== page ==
noun, plural W's or Ws, w's or ws.
Definition for w (2 of 8)
Definition for w (3 of 8)
Definition for w (4 of 8)
Origin of W1
Definition for w (5 of 8)
Definition for w (6 of 8)
Definition for w (7 of 8)
Definition for w (8 of 8)
Example sentences from the Web for w
“[W]hen the going got tough, his economic team picked Wall Street,” Warren said.
“By 2013, I had accepted my role as the… camouflage,” Williams said in an interview with W magazine.
At first glance, the late Sir Ernest Gowers looks—to put it bluntly—like a bit of a W——-.
Risking eye rolls from D.C. residents, the rooftop bar at the W Hotel still offers one of the best views of the city.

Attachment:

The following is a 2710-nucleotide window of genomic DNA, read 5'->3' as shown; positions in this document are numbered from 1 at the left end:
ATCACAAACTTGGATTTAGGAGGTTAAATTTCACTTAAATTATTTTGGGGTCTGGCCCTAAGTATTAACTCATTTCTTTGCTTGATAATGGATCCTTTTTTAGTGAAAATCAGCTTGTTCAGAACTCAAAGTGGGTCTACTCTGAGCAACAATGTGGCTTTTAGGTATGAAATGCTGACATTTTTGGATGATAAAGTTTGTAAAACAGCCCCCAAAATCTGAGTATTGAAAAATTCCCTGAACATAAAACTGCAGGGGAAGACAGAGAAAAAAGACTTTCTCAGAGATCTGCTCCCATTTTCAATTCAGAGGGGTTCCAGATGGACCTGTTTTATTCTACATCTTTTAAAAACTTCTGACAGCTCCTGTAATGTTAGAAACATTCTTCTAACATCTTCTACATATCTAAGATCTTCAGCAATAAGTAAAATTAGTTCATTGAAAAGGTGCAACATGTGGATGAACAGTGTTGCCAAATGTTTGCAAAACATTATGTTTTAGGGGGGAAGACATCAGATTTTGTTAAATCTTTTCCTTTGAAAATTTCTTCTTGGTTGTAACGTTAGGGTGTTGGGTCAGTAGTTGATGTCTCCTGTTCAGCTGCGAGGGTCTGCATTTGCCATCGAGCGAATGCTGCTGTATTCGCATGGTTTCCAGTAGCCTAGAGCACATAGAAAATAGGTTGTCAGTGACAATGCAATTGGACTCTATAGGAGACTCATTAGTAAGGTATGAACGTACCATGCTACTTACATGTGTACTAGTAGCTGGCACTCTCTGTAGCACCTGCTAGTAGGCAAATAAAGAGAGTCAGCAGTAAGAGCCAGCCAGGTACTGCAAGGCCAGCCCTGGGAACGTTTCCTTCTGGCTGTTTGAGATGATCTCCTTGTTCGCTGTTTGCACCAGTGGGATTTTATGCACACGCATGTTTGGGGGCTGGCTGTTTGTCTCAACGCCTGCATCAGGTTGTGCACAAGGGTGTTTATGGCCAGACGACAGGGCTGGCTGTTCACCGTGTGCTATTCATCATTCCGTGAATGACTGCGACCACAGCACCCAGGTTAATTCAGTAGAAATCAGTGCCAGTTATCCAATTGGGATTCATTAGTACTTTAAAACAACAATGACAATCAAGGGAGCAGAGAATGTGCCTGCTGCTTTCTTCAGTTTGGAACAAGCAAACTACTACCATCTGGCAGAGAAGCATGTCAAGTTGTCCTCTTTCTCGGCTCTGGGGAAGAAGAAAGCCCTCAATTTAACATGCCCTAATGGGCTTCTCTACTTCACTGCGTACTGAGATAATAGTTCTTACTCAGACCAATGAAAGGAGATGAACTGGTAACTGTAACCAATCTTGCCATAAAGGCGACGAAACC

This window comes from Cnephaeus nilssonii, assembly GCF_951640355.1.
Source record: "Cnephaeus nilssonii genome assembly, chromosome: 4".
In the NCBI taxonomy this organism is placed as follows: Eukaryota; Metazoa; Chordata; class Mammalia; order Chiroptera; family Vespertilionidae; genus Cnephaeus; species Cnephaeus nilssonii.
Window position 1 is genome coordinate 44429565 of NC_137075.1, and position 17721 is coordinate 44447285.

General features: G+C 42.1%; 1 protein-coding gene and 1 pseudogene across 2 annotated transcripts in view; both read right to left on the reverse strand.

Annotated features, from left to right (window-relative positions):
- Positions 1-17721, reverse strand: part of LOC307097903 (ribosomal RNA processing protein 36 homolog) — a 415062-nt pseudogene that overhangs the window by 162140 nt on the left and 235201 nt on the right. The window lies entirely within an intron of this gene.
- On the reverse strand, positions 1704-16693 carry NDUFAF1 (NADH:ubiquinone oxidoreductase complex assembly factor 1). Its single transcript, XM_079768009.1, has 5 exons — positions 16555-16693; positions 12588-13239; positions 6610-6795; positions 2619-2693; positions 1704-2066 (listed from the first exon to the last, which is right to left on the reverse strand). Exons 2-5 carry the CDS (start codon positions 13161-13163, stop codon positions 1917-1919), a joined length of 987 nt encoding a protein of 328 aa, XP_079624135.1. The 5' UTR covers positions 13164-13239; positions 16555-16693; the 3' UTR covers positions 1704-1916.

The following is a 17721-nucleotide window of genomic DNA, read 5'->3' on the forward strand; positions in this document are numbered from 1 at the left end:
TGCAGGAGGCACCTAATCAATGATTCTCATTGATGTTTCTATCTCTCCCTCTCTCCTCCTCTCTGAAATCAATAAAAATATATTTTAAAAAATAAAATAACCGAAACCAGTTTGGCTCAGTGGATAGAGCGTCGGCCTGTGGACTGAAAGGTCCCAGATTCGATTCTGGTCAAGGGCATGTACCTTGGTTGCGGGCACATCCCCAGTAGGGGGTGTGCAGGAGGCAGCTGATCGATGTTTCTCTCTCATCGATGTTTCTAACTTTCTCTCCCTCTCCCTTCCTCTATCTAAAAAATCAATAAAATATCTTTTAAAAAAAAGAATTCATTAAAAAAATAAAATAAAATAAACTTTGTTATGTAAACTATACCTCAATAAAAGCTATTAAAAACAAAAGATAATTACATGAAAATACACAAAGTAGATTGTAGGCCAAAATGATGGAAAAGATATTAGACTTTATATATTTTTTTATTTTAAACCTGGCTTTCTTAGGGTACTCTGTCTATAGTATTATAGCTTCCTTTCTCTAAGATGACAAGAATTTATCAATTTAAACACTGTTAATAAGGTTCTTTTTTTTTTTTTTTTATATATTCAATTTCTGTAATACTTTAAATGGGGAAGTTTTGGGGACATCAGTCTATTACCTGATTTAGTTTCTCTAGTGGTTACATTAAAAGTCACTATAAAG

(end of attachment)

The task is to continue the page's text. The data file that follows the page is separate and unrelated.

“[W]hen a novelist finds an audience, even a small one … the relation is based on recognition, not misunderstanding,” he writes.
Caze I ain' use ter de po' w'ite trash en dey ain' use ter me.The Battle Ground|Ellen Glasgow
In these words the w has grown out of a g, as may be seen from the Anglo-Saxon forms.The English Language|Robert Gordon Latham
The corresponding point midway between N and W (to the left) is north-west.Man on the Ocean|R.M. Ballantyne
It's the w'y they goes on as mykes the Government keep ye from gettin' yer rights.Votes for Women|Elizabeth Robins
W'y does any woman tyke less wyges than a man for the same work?The Convert|Elizabeth Robins
British Dictionary definitions for w (1 of 4)
noun plural w's, W's or Ws
British Dictionary definitions for w (2 of 4)
Word Origin for W
British Dictionary definitions for w (3 of 4)